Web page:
friends in Chilliwack that we are
opening up a Real Estate Office in the
Irwin Block. Our object will not be to
conflict with the already established
real estate businesses here, but to secure our own line of customers through
co-operation with agents throughout
Canada and the Western States,
placing with these agents duplicates of
our lists. By this method we hope to
advance the general interests of this
district while conducting an honorable
and straightforward business.
Barrister and Solicitor at Law.
Chilliwack, B.C.
Solicitor for the Township of Chilliwack
The Bank of Montreal,
Chilliwack Oils, Ltd.
I'll stop your pain free. To show you
first���before you spend a penny���what
my Pink Pain Tablets can do, I will
mail you free, a trial package of them���
Dr Shoop's Headache Tablets. Neuralgia, Headache, Toothache, Period
Pains, etc., are due alone to blood congestion. Dr. Shoop's Headache Tablets
simply kill pain by coaxing away the
unnatural blood pressure. That is all.
Address Dr. Shoop, Racine, Wis. Sold
by H. J. Barber. 20-26
Advertise in The Advance, the
that,      /   "
We are now in a position
to conduct
in the Municipality of Chilliwack.
Those desirous of disposing of their property by
should consult with the firm of
F.J. HART SCO., Ltd.
, The man who has been provoked well-nigh to
desperation when trying to squeeze fuel through the
ridiculously small opening provided on common furnaces
will appreciate to the greatest extent the advantages of
the generous feed-door of the "Magnet."
It's the entire width of the fire-box, and very deep.
Large enough to easily admit big, rough chunks of wood,
that would otherwise either have to be chopped up or wasted.
And this  feature is only one of
the many possessed by the "Magnet"
���the furnace built on sound,
sensible lines.
Built for
wood, but
will also
burn coal.
Sold by
Electric Rays Treatment.
Note, this is not the X-Ray, as this is one of the latest discoveries. The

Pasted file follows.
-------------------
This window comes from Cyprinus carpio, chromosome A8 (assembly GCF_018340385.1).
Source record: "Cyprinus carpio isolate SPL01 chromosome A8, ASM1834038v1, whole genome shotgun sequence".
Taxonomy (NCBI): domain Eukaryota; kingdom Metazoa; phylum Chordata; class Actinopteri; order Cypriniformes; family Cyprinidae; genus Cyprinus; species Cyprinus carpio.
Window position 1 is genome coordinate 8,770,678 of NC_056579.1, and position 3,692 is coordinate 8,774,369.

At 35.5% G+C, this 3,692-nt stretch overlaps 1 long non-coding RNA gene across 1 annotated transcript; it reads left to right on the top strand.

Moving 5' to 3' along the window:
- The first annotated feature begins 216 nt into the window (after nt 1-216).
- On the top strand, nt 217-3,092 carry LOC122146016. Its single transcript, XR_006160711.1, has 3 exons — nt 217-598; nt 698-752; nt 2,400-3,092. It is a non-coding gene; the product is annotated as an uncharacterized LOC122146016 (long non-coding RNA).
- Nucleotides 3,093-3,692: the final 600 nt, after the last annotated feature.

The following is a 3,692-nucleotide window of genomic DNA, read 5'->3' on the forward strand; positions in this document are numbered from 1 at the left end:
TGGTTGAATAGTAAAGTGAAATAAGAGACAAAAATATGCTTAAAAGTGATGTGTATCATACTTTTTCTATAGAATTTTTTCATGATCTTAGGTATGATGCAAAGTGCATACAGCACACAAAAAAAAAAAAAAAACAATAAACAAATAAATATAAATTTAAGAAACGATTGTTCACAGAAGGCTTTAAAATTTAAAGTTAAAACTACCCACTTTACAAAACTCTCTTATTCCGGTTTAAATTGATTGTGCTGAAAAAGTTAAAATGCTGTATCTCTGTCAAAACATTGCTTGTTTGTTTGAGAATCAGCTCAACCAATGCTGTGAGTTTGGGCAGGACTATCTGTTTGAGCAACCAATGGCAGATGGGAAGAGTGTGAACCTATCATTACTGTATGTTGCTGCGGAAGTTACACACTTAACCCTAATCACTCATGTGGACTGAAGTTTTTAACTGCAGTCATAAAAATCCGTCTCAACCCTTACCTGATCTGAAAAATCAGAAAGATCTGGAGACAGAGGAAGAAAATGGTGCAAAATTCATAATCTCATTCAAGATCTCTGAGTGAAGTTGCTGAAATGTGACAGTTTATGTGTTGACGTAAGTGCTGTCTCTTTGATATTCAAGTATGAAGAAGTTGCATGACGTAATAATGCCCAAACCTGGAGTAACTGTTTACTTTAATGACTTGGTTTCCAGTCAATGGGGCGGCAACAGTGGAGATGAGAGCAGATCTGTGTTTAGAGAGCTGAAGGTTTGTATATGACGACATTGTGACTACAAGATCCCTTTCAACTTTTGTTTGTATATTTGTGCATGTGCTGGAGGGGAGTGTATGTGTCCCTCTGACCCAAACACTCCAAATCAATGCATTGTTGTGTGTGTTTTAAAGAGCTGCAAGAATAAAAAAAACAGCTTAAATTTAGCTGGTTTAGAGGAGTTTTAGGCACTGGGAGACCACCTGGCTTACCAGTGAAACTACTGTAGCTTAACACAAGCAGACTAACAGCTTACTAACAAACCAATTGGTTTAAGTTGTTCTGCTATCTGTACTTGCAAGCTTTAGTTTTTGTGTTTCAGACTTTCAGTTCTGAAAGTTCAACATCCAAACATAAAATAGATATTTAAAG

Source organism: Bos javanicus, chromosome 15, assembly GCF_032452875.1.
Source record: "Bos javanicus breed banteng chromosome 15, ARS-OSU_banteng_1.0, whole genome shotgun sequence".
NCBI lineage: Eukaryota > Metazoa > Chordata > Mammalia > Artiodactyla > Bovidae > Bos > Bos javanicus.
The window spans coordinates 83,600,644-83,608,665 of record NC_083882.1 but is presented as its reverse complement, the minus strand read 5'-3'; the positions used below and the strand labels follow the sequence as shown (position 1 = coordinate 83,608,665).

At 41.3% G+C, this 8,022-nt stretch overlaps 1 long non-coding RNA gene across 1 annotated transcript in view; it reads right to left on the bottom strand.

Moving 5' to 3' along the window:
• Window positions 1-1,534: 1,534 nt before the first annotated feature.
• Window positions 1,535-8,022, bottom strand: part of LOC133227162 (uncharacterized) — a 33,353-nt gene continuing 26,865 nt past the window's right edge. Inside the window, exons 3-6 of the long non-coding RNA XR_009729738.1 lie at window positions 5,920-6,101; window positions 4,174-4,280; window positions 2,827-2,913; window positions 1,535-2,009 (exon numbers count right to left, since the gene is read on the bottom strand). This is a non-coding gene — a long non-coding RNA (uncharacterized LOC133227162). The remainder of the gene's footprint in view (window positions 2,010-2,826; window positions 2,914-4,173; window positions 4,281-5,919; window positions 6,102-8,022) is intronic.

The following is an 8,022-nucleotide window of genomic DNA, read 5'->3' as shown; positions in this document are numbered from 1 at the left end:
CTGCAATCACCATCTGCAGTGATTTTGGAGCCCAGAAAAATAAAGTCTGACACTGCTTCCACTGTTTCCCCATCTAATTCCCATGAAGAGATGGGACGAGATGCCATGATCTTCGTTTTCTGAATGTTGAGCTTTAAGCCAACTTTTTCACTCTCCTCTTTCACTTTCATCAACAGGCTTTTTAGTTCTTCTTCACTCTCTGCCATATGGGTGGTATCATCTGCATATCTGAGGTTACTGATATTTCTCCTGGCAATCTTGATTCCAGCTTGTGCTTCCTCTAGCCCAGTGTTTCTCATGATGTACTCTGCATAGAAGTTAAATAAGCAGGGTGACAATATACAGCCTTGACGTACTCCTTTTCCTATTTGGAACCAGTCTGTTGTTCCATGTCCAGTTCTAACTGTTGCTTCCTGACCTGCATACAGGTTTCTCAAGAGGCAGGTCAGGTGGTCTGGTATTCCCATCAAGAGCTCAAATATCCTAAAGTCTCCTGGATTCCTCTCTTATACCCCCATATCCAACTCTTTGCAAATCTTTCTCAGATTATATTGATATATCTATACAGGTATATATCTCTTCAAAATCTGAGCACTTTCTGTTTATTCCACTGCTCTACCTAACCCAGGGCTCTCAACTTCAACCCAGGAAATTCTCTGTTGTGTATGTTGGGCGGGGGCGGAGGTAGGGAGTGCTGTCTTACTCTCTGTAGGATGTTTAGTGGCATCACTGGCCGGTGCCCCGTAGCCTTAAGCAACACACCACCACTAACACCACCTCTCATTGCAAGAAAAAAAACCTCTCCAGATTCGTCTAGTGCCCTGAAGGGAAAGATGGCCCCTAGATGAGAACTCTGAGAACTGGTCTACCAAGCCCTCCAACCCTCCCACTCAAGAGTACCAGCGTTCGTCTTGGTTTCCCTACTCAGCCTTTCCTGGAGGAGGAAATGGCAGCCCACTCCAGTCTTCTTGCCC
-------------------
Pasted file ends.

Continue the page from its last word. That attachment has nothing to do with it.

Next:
rays of this machine is a microbe destroyer and perfectly harmless, it cures or
relieves pains and diseases almost instantly���skin cancer, skin diseases, weak
and sore eyes, inflammation of the eyes or any part of the body, quinsy, tonsil-
itis; sore throat, lungs, chest, and tubercularglands; neuralgia, nervous headaches,
headaches from eye strain. No tedious waiting for relief. Many of the above,
with other disagreeable symptoms, removed as by magic.
Call or write, you will not be disappointed.
631 9th Ave. West, near Bridge Street.
Hours 1 to 9 p.m., Sundays excepted.
By using one of our Canners there will be no loss from overripe fruit or bad markets. Easy to operate���anyone can run them.
Three sizes.
No. 1 Cap, 1000 cansper day $ 30.00
No. 2 Cap, 2000 cans per day    60.00
No. 3 Cap, 7000 cans per day     , ,..   90.00
The Modem Canner Co.,     ST: j6*nt*s'
!^;ScRlVT5Jns^ageat( 720 Granville St. Vancouver, B. C. ���: THE FRASER ADVANCE, CHILLIWACK, B. C, SATURDAY, JUNE 29, 1007.
After   long consideration it has been decided that the
Clothes Make the Mao, and that
are the tailors that can make the clothes.
With their stock of Worsted Serges and Tweed Suitings to choose from, anyone and everyone can be a
well dressed man.
If a cheaper suit for summer wear is wanted, buy one of those natty, well made ready-to-wear suits you
see in their window-they can be bought for $8.50.
They are making a specialty of Summer Clothes and Furnishings o f all kinds.
Another respected citizen of
Chilliwack passed away last
Saturday night in the person of
Capt. John Purdy, of Cheam.
The deceased had been ailing for
some years and practically confined to his home for the past